Adults of the whitewhiskered grasshopper (Fig. 6 and 7) are medium-sized and colored reddish-brown with many fuscous markings. The head has only a slightly slanted face. The antennae have the dorsal side light gray or whitish, a character that has provided the common name for this species. Wings are long, but range from short of the end of abdomen to beyond the abdomen. The tegmina are speckled brown. The hind tibiae are red to orange with the proximal end usually black; the terminal inner spur is elongated, 1.5 times as long as the other inner spur (Fig. 9). The hind femora have the knees black and have three fuscous marks on the upper marginal area; the middle mark is triangular.
The nymphs (Fig. 1-5) are identifiable by their color patterns, structures, and shape:
1. Head with lateral foveolae oblong and visible in dorsal view; antennae filiform but flattened, suffused or ringed light gray or whitish; face moderately slanted.
2. Pronotum with cream-colored bands along each lateral edge of disk; bands continue on head to compound eye (Fig. 8); median carina of disk low but distinct.
3. Tibia with paired terminal spurs unequal in length.
4. Color distinctively black along front and side of head, side of thorax, side of abdomen, and on medial area of hind femur; dorsum of body light tan with a few brown spots. Instars 2 to 5 with light tan patch below compound eye and on lateral lobe.
The whitewhiskered grasshopper is an early-hatching species. Eggs begin embryonic growth in the summer of deposition and continue until they attain 50 percent development at which time (stage 19 embryo) they diapause. During winter, diapause is broken but embryonic development does not resume until temperatures rise in the spring. The nymphs emerge about the same time as the nymphs of the bigheaded grasshopper. The hatching period lasts from four to six weeks. Like the egg pods of the bigheaded grasshopper, those of the whitewhiskered grasshopper lie horizontally just below the ground surface exposed to hot temperatures and extremely dry conditions in summer. The eggs are able to withstand these adverse physical conditions, but many predators - birds, rodents, beetles, bee flies - find them a nutritious food source.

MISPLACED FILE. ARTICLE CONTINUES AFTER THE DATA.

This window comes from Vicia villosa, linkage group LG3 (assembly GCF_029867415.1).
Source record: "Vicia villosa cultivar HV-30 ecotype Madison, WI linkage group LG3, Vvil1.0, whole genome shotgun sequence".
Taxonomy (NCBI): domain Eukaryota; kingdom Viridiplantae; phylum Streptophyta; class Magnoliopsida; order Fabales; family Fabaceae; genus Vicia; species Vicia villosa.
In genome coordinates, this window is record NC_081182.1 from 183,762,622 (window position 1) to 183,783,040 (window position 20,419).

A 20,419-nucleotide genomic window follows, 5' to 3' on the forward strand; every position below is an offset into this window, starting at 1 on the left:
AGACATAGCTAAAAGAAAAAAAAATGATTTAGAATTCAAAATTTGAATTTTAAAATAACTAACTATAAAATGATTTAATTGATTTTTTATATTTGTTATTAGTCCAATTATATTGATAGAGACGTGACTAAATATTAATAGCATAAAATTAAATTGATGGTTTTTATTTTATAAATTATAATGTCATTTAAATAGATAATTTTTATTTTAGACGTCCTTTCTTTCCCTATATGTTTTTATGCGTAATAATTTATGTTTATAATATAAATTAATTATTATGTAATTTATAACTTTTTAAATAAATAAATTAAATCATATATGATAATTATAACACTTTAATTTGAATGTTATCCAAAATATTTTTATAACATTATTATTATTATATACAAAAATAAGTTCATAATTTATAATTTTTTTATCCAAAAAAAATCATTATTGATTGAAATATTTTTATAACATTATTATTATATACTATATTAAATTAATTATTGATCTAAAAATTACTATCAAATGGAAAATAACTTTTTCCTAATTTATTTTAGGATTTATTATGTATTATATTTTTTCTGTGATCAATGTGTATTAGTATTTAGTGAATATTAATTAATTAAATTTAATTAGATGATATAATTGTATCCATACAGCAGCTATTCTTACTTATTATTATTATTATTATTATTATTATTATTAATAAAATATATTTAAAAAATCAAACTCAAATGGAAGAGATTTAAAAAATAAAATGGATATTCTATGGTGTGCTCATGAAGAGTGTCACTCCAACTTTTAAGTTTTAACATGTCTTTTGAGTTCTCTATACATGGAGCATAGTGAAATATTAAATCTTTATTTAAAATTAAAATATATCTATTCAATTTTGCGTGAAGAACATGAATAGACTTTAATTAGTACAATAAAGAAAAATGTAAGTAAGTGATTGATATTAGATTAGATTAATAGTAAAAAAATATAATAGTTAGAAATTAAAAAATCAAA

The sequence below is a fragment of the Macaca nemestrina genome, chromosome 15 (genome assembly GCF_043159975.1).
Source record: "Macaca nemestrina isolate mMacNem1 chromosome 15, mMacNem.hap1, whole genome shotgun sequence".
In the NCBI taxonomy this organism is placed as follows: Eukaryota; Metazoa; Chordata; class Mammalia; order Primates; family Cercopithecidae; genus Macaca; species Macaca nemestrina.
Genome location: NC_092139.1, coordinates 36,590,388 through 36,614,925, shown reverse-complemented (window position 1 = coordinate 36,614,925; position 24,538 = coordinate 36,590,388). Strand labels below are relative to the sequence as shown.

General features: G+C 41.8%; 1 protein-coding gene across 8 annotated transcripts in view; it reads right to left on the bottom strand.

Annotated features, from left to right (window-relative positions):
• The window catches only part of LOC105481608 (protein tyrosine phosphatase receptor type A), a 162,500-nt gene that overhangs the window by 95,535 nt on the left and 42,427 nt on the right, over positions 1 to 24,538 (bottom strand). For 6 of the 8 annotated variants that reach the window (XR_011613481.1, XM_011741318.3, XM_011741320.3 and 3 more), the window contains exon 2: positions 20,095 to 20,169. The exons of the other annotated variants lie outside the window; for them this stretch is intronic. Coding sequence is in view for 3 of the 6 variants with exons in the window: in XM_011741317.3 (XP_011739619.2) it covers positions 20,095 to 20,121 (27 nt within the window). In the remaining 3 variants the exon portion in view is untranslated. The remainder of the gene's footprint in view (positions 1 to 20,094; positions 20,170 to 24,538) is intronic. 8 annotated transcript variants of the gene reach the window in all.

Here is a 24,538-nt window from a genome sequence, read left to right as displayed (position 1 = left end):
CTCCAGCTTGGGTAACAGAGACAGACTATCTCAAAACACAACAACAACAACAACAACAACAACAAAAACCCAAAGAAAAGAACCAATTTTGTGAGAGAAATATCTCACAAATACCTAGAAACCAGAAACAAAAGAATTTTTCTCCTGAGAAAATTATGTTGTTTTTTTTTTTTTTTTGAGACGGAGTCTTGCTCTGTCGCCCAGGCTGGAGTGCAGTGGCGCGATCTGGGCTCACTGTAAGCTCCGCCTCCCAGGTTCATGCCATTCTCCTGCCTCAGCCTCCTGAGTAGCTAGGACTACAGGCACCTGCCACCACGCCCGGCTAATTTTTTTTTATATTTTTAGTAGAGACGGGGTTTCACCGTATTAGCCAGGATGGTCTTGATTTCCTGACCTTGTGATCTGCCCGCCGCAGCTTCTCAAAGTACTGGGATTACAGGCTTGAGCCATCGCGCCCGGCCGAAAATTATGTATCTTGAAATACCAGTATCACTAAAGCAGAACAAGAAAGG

The nymphs of the whitewhiskered grasshopper develop more slowly than those of the bigheaded grasshopper. They complete nymphal development in 40 to 48 days, the females taking longer than the males. Although development of most individuals requires five instars, males may require only four and females may occasionally have six.
The adults generally remain in the same area in which the eggs hatch and the nymphs develop. There they find the resources necessary for their survival and reproduction and tolerance for large number of enemies - birds, rodents, spiders, and predaceous insects - that use them for food. Populations of adults dwindle over the summer, but daily mortality early in adult life ranges from less than 1 percent to nearly 10 percent.
Males spend much time wandering about on the ground seeking mates. Pair formation is initiated by the males approaching moving females. Courtship consists of visual signals, principally the male raising and lowering his hind femora and antennae. Copulation has been observed to last only five minutes.
The female deposits her first clutch of eggs when she is 14 days old. She then deposits succeeding clutches at a rate of approximately one every three days. The pods contain from three to five eggs and average four.
A female usually selects blue grama or buffalograss sod for her oviposition site but may occasionally choose bare ground. Laying the eggs in soil at a shallow depth, she forms the pod horizontally just below the surface. An ovipositing female attracts several attending males. After completion of oviposition she covers the hole left by the extraction of her ovipositor with litter and soil particles. To do this, she sweeps the ground with her hindlegs using the tarsi as brushes.